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Keeping the art of spinning wool alive at Inverpine

Eileen connects to her local community through spinning

For Bolton Clarke Inverpine Retirement Village resident Eileen likes nothing better than to spin up a yarn - while spinning yarn.

Eileen and her spinning wheel are a common sight as she works on the terrace of her home and chats with passers-by.

“At the village, I take my spinning wheel out onto my terrace and sit out there in the cool of the evening and spin – people that come past on their walks will come for a chat,” she says.

“It’s an amazing way of engaging the public and a wonderful thing to breakdown any isolation.”

For Eileen, spinning is a skill she has been honing for more than 70 years, first picking up the art at age seven in the 1950s.

“My mother was a war widow and she became a member of the War Widows’ Guild Queensland,” Eileen says.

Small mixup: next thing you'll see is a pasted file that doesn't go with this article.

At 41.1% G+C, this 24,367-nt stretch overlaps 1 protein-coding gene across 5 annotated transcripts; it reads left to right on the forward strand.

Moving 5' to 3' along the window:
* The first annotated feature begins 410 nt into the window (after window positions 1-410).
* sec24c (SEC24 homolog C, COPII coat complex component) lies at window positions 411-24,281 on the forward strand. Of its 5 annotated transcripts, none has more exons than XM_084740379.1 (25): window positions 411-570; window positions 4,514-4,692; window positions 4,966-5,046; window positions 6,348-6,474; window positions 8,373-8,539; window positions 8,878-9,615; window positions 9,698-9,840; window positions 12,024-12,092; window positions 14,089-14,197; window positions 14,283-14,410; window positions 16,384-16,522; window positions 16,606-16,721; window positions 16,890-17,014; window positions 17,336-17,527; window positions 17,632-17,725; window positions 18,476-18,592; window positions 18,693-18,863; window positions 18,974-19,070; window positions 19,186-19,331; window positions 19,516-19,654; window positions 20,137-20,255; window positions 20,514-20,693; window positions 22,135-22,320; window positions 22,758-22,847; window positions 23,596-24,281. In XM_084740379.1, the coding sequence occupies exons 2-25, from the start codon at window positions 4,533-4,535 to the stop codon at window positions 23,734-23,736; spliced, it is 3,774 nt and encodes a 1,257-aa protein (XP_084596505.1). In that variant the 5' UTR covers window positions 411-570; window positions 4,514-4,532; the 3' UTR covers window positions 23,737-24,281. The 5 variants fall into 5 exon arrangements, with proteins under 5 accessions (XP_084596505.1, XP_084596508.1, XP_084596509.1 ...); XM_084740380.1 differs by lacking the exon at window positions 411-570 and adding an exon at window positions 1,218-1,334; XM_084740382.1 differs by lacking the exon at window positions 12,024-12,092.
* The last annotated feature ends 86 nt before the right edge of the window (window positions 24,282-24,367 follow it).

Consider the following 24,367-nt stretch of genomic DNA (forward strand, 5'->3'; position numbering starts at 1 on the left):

“The group had organised to set up classes so that the women could earn a little bit of extra money to help with their families.

“I used to sit and watch the spinning and weaving classes and that’s when my interest began, when I was around seven years old.

“Not many people know about spinning now, it’s a dying art. It is something I like to call a ‘slow-cloth’ - just like how people refer to ‘slow food’ or ‘slow fashion’ because it takes time.

“It would take me a whole year to get the fleece, get it ready for spinning, then spin it, ball it, dye it, then knit it up into something.”

Now, Eileen joins other like-minded women to explore the art, sharing tips and tricks as well as connecting to those in the Inverpine community who want to know more.

She also shares her skills as a member of a spinning group at Dayboro.

For International Women’s Day we are celebrating women just like Eileen who are exploring their passions to connect to their local community.

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